“If you fall in Korea, you go directly to the bottom. How can anyone handle that?” he asks.

A society in need of healing

Self-help and mental-wellness themes had a significant presence at the Fail Expo. There were booths with hammocks, tarot-card readers, and painting sessions called “Experience! Sympathize with failure!”—which illuminated the darkest side of Korea’s obsession with success.

Just days after the expo concluded, the Korean government released the latest data on causes of death for 2018. Following a steady decline in the suicide rate since 2011, the number of people who took their own lives last year increased by 9.7% from the previous year, putting Korea’s rate of suicides at 24.7 per 100,000 people—the highest in the OECD group of 36 countries and retaking the top spot from Lithuania.

Suicide was the leading cause of death in 2018 among Koreans aged 10 to 39, with the government noting that reports of celebrity suicides helped fuel copycat incidents. K-pop star Sulli, who was the target of bullying due to her outspoken stance on women’s issues, was found dead on Oct. 14 in a suspected suicide.

There is a close link between economic failure and suicide in Korea, where household debt is high and stories of family murder-suicides stemming from financial problems abound. According to a report in the Korea Herald in 2014, Koreans in every age group except children and teenagers said financial trouble was the top reason that drove them to consider suicide.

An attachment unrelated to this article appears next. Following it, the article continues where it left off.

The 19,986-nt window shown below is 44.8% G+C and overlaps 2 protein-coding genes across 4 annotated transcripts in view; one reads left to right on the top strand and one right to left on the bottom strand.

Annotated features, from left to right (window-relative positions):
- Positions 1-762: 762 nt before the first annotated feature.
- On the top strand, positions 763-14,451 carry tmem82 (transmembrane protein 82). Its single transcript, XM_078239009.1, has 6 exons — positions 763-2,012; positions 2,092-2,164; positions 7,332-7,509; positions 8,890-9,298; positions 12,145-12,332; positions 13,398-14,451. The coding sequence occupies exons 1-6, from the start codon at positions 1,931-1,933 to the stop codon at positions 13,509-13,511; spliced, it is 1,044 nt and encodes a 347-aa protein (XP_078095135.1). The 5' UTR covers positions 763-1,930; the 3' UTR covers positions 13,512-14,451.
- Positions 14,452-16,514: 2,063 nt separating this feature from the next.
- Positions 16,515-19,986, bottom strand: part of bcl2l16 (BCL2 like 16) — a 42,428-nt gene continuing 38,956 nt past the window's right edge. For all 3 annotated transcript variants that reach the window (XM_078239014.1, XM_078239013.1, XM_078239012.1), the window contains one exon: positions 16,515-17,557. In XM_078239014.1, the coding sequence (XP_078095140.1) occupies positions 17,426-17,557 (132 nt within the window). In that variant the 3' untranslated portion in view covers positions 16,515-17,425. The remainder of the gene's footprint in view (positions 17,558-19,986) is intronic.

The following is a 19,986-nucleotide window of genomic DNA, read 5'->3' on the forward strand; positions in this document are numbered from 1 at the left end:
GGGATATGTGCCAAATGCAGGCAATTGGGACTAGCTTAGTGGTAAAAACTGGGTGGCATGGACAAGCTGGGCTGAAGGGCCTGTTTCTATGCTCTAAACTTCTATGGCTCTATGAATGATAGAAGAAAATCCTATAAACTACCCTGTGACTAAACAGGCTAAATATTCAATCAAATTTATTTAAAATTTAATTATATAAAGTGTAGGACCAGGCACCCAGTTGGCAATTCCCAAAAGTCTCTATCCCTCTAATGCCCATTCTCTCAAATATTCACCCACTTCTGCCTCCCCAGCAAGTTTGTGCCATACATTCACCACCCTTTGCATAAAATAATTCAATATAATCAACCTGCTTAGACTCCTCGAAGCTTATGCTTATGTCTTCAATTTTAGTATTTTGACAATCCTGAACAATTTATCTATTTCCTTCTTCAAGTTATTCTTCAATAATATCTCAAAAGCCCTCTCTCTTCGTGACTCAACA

Anger over the cost to failure—and the price of success—literally surrounded the expo. On its perimeter, crowds protested over educational perks allegedly granted to the daughter of the justice minister whom president Moon had recently appointed, a reminder of economic divisions deepened by an intensely competitive society and entrenched by the country’s elite. The minister, Cho Kuk, who at one point extended his “deepest apologies to the younger generation,” eventually resigned.

Yun Tae-woong, a deputy director from the interior ministry, which organized the expo, acknowledged that the country’s high suicide rate was one of the reasons why the government was encouraging people to think differently about failure.

“Society needs more healing,” says Yun, “even if it’s not today.” He gestures to the ear-splittingly loud protest crowds.

As for Park Cho-bin, the aspiring music producer, some two weeks after she submitted her application and underwent multiple rounds of interviews, she received the news—she was not selected for Don’t Worry Village. The reason she says she was given: budgetary constraints.

Park says she was disappointed at not being chosen. “Getting into the village itself was like a competition,” she notes. She says she will not be applying again.